-GTP may then activate downstream effectors. Figure 3 is a schematic of this dissociation, specifically for the case of a G-protein with adenylate cyclase as its effector; there are G-proteins with many other different types of effectors (see below). Gα
-GTP is shown activating adenylate cyclase, which produces cyclic adenosine monophosphate
), an important second messenger
Figure 3. Image modified from Firestein, 2001.
The rate of conversion of GTP to GDP is modulated by GEFs such as those of the RGS family as illustrated in Figure 4.
Figure 4. Image from (Milligan 2006).
Heterotrimeric G proteins have been divided into four families on the basis of sequence similarity: Gs
, and G12/13
. These four families have been shown to have different, but often overlapping, effects on the cell (Fig. 5) (Neves, 2002).
Figure 5. Image taken from Neves, 2002
Heterotrimeric G proteins act through a large range of effectors (Table 1).
Table 1. Effectors, expression patterns of heterotrimeric G proteins. Taken from (Milligan, 2006)
The original GPCR cell signaling pathway described was a Gs protein that activates adenylate cyclase. Certain Gi pathways are characterized by the ability of Gαi to inhibit adenylate cyclase. Gβγ subunits have their own downstream effectors, which include phosphatidylinositol 3-kinase (PI3K). Certain Gq pathways act through inositol trisphosphate (IP3), diacylglycerol (DAG), and protein kinase C (PKC). The Gα12 and Gα13 family effectors include phospholipases.
Roles in the Nervous System
Many heterotrimeric G proteins are specific to certain cell types and tissues (Table 1). Certain heterotrimeric G proteins are expressed specifically in nervous system components including olfactory neurons, CNS ganglia, neuroendocrine cells, astroglia, and retinal rod and cone cells. In the nervous system heterotrimeric G proteins are found in signaling pathways mediated by dopamine, epinephrine, serotonin, glucagon, light, olfactory signals, and other factors. They are involved in taste, vision, affect, arousal, and other functions.
Small G Proteins
In contrast to heterotrimeric G proteins, small G proteins are monomeric. Small G proteins are between 25 and 40 kD, which is indeed smaller than the heterotrimeric G proteins, the alpha subunit of which alone is 45 kD. There are over 100 small G proteins. The small G protein superfamily includes the Ras family (signal transduction), the Rho/Rac family (cytoskeleton), the Rab and Sar1/Arf families (vescicle trafficking), and the Ran family (nuclear import/export) (Takai et al.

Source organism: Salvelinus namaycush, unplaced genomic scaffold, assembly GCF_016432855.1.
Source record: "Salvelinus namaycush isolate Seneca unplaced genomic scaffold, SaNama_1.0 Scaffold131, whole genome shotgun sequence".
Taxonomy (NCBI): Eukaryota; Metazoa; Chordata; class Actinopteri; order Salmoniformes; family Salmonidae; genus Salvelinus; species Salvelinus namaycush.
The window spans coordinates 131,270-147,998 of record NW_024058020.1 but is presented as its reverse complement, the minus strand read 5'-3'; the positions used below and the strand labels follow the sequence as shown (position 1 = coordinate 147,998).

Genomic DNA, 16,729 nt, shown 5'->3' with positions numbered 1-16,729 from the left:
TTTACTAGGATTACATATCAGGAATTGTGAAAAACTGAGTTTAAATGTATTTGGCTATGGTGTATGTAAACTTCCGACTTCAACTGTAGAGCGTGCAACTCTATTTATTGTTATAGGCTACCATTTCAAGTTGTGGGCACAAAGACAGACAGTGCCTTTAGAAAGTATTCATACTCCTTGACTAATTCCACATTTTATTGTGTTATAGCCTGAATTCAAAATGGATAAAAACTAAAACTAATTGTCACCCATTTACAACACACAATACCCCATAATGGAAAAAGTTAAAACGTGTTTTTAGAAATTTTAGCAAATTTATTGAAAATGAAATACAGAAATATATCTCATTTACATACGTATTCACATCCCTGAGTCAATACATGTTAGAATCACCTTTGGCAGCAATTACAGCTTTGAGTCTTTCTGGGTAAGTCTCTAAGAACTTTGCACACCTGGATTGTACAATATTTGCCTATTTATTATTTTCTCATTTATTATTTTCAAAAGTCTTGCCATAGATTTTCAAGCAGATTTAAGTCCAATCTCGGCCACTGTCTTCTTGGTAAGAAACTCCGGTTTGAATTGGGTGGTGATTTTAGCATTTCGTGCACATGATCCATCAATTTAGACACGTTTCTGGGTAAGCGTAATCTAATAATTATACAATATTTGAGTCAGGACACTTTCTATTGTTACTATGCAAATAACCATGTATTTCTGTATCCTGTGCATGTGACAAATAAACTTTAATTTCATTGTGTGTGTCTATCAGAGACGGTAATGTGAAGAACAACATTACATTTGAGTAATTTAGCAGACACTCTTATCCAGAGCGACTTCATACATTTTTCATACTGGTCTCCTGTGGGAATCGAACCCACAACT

, 2001). Like heterotrimeric G proteins, small G protein function involves activation by binding to GTP and release of GDP and inactivation by hydrolyis of GTP to GDP. The kinetics of these steps are such that small G proteins can and do act as biological timers. The mechanism of small G protein function is demonstrated in Figure 6 for the case of the Rho protein.
Figure 6. Image taken from Luo, 2000.
The Rho/Rac family of small GTPases
The Rho family of small G proteins, which includes Rho, Rac, and CDC42, are important regulators of actin dynamics. These proteins are of particular importance at the growth cone, where they mediate growth and collapse in response to chemoattractants
and repellents. Axon guidance receptors are directly or indirectly coupled to Rho GEFs and GAPs, which regulate Rho activity. Figure 7 describes the relationship between Rho, Rac, CDC42, Rho GEF/GAPs, and actin (Huber, 2003).
Figure 7. Image taken from Huber, 2003
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3. Northup JK, Sternweis PC, Smigel MD, Schleifer LS, Ross EM, Gilman AG. Purification of the regulatory
component of adenylate cyclase. Proc. Natl. Acad. Sci. U.S.A. 77
4. Rodbell, M. The role of hormone receptors and GTP regulatory proteins in membrane transduction. Nature 284, 17–22 (1980).
5. Firestein, S. How the olfactory system makes sense of scents. Nature 413, 211-218 (2001)
6. Neves S, Ram P, Iyengar R. G protein pathways. Science 296, 1636-1639 (2002)
7. Luo L. Rho GTPases in neuronal morphogenesis Nat Rev Neurosci. 1, 173-180 (2000).
8. Huber A, Kolodkin A, Ginty D, Cloutier JF. Signaling at the growth cone: ligand-receptor complexes and the control of axon growth and guidance. Ann Rv Neurosci 26, 509-63 (2003)